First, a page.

My project at the Reuters Institute: learning how membership models are helping journalism to thrive
As a journalist fellow, I will study how a few European news organizations created new business models. Here’s why
In his fascinating book about his years at The Guardian, Alan Rusbridger mentions an analogy that made me think about the precious role of newspapers in society. Alan borrows it from the philosopher Ronald Dworkin, who used it once when talking to him over drinks. A newspaper, he said, should be “like a lighthouse that sends out its light to every ship regardless whether or not they pay for its service.” Those who do not pay can’t be excluded from consuming their signals and their consumption doesn’t reduce the consumption of their peers.
The metaphor of the lighthouse is a powerful one and many thinkers have used it throughout history as an example of a public good. It has never been so true (and so false) for newspapers as in the last couple of decades. True because many gave away their digital content. False because their flashing beacons stopped being useful as their news reports got polluted by the corrupting influence of clickbait and gossip news.
In a world where advertising is shrinking and readers are leaving print, how can newspapers still be powerful lighthouses? How can they reinvent themselves as organizations much more focused on reader revenue? Which channels should they use to reach their audiences? Is it possible for them to reinvent their journalism as a service that put the needs of those audiences first? How can they generate an output that is valuable for their shareholders but also for society as a whole?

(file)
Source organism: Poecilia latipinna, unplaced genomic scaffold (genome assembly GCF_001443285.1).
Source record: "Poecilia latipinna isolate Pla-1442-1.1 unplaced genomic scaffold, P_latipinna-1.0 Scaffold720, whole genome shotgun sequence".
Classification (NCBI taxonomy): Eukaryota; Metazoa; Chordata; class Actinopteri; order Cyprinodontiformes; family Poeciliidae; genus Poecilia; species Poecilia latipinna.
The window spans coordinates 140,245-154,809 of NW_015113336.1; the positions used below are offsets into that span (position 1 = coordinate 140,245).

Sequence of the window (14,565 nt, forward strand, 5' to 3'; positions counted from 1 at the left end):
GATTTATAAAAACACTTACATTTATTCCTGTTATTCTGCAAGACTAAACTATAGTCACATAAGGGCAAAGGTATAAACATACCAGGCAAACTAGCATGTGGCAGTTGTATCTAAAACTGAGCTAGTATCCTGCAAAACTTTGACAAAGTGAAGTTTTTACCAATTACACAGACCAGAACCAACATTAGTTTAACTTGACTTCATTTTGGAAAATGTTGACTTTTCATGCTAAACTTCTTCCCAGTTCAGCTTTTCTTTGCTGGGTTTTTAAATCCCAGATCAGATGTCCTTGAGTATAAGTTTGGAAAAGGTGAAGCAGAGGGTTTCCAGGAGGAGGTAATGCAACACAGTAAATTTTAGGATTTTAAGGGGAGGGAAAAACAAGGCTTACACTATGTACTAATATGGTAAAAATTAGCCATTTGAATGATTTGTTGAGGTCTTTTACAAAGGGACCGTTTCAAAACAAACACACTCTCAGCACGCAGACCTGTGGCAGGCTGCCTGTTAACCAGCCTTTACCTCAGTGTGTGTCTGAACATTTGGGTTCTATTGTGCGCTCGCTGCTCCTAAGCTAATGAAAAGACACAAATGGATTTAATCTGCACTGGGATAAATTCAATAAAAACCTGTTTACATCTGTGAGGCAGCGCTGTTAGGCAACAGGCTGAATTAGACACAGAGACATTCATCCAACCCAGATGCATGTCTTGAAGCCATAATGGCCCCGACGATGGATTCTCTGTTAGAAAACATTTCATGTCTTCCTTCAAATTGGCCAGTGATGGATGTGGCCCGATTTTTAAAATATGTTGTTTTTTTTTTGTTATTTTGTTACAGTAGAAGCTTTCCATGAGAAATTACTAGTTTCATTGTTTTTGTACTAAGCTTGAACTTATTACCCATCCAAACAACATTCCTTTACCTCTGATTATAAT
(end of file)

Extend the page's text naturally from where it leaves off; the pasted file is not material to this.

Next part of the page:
These are some of the questions I will try to answer this year as a journalist fellow of the Reuters Institute for the Study of Journalism at the University of Oxford. The Institute publishes the prestigious Digital News Report every year and also dozens of academic articles and factsheets. It hosts journalists from across the globe and connects them with professional peers and leading academics from different fields. Its core funding comes from the Thomson Reuters Foundation. Its work is also supported by other organizations such as the Google News Initiative and the BBC.
I feel honored by the trust of Meera Selva, Rasmus Kleis Nielsen and their wonderful team. The fellowship will give me time to study many of challenges of journalism and to work with brilliant colleagues from Croatia, Hungary, Norway, Argentina, South Africa and Brazil.
In the last few years, I’ve been inspired by the research of Harvard professors Bharat Anand and Clayton Christensen and I’ve tried to apply some of their teachings to my own work. I have also published a few pieces on some of the challenges we are facing as journalists in El País and Nieman Reports.
As a fellow, I will study the membership models of a few European news organizations in countries like Germany, Britain, Hungary, The Netherlands, Denmark and Spain. At the end of my fellowship, I will publish a report that will cover their history and analyze their current strategy in terms of funding, distribution and editorial priorities.
The outlets I will deal with have different sizes. Some of them are companies. Others are nonprofits. Some rely heavily on advertising. Others are investigative outlets whose whole budget comes from their readers. All of them are becoming powerful lighthouses in their countries at a time when quality journalism is more needed than ever before.
I am aware that other researchers have covered the rise of membership models. My report will take advantage of the database built by my colleagues at the Membership Puzzle Project and will be a complement to the report Pay Models for European News, published in 2017.